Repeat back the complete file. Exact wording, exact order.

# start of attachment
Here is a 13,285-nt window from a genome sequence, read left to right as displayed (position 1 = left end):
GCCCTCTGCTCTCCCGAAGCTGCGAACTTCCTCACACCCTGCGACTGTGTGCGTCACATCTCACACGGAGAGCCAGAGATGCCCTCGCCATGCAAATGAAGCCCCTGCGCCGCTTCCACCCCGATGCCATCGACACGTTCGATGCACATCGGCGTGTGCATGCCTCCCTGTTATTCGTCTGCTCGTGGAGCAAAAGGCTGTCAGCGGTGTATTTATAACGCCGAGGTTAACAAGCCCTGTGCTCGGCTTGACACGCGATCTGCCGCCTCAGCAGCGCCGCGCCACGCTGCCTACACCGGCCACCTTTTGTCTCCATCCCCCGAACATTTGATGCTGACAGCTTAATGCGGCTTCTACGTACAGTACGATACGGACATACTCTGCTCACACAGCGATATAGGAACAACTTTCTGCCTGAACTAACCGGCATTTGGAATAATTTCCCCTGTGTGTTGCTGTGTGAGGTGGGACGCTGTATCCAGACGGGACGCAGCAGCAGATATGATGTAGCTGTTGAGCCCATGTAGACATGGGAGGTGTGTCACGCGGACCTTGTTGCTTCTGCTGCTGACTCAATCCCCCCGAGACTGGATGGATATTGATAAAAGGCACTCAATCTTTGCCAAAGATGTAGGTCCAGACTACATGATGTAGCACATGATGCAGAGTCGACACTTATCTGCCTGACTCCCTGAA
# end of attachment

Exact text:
Here is a 13,285-nt window from a genome sequence, read left to right as displayed (position 1 = left end):
GCCCTCTGCTCTCCCGAAGCTGCGAACTTCCTCACACCCTGCGACTGTGTGCGTCACATCTCACACGGAGAGCCAGAGATGCCCTCGCCATGCAAATGAAGCCCCTGCGCCGCTTCCACCCCGATGCCATCGACACGTTCGATGCACATCGGCGTGTGCATGCCTCCCTGTTATTCGTCTGCTCGTGGAGCAAAAGGCTGTCAGCGGTGTATTTATAACGCCGAGGTTAACAAGCCCTGTGCTCGGCTTGACACGCGATCTGCCGCCTCAGCAGCGCCGCGCCACGCTGCCTACACCGGCCACCTTTTGTCTCCATCCCCCGAACATTTGATGCTGACAGCTTAATGCGGCTTCTACGTACAGTACGATACGGACATACTCTGCTCACACAGCGATATAGGAACAACTTTCTGCCTGAACTAACCGGCATTTGGAATAATTTCCCCTGTGTGTTGCTGTGTGAGGTGGGACGCTGTATCCAGACGGGACGCAGCAGCAGATATGATGTAGCTGTTGAGCCCATGTAGACATGGGAGGTGTGTCACGCGGACCTTGTTGCTTCTGCTGCTGACTCAATCCCCCCGAGACTGGATGGATATTGATAAAAGGCACTCAATCTTTGCCAAAGATGTAGGTCCAGACTACATGATGTAGCACATGATGCAGAGTCGACACTTATCTGCCTGACTCCCTGAA